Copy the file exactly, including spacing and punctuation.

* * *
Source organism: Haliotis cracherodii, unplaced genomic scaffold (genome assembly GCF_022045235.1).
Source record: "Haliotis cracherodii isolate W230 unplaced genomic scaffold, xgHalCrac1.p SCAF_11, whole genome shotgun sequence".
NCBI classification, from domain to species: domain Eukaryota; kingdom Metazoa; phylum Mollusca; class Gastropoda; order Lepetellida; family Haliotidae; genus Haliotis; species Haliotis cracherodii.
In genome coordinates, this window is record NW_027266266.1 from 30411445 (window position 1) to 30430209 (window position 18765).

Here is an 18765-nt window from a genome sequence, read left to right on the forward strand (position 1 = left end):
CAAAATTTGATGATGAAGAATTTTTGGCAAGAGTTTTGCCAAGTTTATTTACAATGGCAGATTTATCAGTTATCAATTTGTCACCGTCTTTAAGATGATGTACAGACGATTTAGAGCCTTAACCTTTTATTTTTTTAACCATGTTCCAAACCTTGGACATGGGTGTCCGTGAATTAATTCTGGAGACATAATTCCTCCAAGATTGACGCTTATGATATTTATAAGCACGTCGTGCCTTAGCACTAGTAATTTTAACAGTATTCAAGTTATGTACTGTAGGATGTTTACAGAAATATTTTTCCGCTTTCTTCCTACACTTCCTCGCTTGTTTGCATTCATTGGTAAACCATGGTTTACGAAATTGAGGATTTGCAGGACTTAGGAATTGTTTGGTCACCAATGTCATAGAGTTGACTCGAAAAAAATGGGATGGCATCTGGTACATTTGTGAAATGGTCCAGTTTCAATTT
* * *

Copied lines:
Source organism: Haliotis cracherodii, unplaced genomic scaffold (genome assembly GCF_022045235.1).
Source record: "Haliotis cracherodii isolate W230 unplaced genomic scaffold, xgHalCrac1.p SCAF_11, whole genome shotgun sequence".
NCBI classification, from domain to species: domain Eukaryota; kingdom Metazoa; phylum Mollusca; class Gastropoda; order Lepetellida; family Haliotidae; genus Haliotis; species Haliotis cracherodii.
In genome coordinates, this window is record NW_027266266.1 from 30411445 (window position 1) to 30430209 (window position 18765).

Here is an 18765-nt window from a genome sequence, read left to right on the forward strand (position 1 = left end):
CAAAATTTGATGATGAAGAATTTTTGGCAAGAGTTTTGCCAAGTTTATTTACAATGGCAGATTTATCAGTTATCAATTTGTCACCGTCTTTAAGATGATGTACAGACGATTTAGAGCCTTAACCTTTTATTTTTTTAACCATGTTCCAAACCTTGGACATGGGTGTCCGTGAATTAATTCTGGAGACATAATTCCTCCAAGATTGACGCTTATGATATTTATAAGCACGTCGTGCCTTAGCACTAGTAATTTTAACAGTATTCAAGTTATGTACTGTAGGATGTTTACAGAAATATTTTTCCGCTTTCTTCCTACACTTCCTCGCTTGTTTGCATTCATTGGTAAACCATGGTTTACGAAATTGAGGATTTGCAGGACTTAGGAATTGTTTGGTCACCAATGTCATAGAGTTGACTCGAAAAAAATGGGATGGCATCTGGTACATTTGTGAAATGGTCCAGTTTCAATTT